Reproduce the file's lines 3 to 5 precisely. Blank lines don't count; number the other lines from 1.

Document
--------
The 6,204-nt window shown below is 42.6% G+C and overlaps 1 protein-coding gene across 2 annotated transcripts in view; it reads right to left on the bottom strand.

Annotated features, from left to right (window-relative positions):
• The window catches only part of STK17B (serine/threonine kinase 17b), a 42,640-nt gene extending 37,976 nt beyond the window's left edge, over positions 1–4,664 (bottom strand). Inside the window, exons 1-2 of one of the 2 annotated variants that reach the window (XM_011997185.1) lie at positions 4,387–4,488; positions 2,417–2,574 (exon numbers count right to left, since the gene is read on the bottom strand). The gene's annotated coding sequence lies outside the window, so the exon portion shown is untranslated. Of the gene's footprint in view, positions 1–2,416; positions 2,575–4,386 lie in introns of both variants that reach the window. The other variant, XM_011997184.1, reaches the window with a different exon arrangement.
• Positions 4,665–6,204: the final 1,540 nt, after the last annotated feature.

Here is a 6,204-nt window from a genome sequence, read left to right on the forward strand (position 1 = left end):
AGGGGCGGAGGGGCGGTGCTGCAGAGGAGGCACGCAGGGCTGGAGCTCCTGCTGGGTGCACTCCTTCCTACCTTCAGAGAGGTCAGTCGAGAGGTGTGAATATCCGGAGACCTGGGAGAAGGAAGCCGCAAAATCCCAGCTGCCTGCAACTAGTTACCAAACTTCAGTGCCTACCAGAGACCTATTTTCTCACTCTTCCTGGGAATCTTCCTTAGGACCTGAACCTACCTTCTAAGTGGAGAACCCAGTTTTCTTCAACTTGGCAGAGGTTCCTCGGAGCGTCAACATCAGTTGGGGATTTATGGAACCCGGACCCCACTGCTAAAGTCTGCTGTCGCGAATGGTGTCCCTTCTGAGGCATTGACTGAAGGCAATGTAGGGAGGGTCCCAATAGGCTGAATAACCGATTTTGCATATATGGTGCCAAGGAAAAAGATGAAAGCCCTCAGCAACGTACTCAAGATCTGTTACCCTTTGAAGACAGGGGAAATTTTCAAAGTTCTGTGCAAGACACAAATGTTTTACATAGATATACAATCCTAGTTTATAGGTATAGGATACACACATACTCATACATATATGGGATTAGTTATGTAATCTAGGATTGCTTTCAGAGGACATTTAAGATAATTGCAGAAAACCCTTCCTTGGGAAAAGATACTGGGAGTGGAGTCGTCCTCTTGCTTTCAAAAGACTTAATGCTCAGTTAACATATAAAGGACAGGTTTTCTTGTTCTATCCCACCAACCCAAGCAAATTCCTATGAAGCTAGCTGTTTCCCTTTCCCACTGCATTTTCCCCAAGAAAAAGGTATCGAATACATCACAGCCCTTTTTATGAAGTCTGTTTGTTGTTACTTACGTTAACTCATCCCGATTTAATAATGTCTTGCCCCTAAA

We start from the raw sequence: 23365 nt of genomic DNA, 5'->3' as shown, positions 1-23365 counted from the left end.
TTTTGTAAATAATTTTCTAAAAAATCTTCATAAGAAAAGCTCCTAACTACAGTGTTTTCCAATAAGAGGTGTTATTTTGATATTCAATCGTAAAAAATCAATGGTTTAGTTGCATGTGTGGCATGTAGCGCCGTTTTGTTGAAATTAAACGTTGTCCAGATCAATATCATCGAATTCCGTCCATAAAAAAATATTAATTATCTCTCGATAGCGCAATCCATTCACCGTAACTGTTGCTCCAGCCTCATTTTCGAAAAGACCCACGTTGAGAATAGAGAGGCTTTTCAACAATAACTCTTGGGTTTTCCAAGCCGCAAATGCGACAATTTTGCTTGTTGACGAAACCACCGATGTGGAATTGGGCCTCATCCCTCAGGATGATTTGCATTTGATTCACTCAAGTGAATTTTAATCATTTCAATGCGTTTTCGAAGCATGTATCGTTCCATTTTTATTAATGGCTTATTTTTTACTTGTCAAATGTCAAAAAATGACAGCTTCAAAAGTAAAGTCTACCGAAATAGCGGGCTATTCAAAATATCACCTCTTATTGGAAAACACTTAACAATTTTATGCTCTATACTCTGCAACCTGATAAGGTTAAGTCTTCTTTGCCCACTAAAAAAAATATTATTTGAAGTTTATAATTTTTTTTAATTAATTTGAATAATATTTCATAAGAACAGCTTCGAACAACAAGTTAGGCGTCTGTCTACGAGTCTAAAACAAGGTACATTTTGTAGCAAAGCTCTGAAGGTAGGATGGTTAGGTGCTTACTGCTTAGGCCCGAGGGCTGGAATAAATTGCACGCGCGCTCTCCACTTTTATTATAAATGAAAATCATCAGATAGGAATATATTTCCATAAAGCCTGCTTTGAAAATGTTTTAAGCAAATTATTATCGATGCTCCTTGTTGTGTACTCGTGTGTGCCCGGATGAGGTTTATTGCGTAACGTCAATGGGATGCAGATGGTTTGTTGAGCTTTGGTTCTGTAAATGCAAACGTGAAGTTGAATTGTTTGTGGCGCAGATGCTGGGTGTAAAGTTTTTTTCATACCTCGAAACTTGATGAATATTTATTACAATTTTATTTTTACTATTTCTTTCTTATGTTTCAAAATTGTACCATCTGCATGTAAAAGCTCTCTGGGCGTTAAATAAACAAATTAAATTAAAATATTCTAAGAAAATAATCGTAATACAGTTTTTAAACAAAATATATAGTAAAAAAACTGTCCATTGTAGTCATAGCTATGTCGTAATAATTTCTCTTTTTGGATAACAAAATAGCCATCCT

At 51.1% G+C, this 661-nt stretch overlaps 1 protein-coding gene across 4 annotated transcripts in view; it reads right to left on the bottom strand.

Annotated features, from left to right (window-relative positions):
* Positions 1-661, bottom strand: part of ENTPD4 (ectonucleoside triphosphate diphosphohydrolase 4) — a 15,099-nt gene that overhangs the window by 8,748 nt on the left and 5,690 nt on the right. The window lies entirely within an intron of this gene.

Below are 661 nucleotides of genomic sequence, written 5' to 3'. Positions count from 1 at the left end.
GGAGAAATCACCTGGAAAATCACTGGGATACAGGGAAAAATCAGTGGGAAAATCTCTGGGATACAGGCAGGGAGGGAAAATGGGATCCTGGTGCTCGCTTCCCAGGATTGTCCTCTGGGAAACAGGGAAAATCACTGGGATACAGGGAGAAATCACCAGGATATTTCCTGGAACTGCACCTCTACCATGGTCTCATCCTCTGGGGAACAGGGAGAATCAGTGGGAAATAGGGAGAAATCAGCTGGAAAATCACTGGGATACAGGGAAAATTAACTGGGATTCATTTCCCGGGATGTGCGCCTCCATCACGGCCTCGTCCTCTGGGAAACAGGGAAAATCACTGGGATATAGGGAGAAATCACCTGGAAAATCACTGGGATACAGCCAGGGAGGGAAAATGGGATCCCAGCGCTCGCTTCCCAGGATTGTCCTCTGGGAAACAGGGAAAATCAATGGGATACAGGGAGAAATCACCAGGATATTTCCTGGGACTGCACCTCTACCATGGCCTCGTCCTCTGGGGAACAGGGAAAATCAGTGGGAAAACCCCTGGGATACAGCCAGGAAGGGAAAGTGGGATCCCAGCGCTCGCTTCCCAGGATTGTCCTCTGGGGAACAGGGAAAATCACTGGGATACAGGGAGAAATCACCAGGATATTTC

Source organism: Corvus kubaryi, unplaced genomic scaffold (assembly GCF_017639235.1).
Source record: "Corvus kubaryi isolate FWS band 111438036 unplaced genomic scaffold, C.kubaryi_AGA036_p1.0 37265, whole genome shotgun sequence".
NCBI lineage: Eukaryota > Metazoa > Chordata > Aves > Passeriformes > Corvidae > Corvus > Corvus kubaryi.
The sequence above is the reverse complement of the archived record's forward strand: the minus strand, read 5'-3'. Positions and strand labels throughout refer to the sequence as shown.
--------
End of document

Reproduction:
• The window catches only part of STK17B (serine/threonine kinase 17b), a 42,640-nt gene extending 37,976 nt beyond the window's left edge, over positions 1–4,664 (bottom strand). Inside the window, exons 1-2 of one of the 2 annotated variants that reach the window (XM_011997185.1) lie at positions 4,387–4,488; positions 2,417–2,574 (exon numbers count right to left, since the gene is read on the bottom strand). The gene's annotated coding sequence lies outside the window, so the exon portion shown is untranslated. Of the gene's footprint in view, positions 1–2,416; positions 2,575–4,386 lie in introns of both variants that reach the window. The other variant, XM_011997184.1, reaches the window with a different exon arrangement.
• Positions 4,665–6,204: the final 1,540 nt, after the last annotated feature.

Here is a 6,204-nt window from a genome sequence, read left to right on the forward strand (position 1 = left end):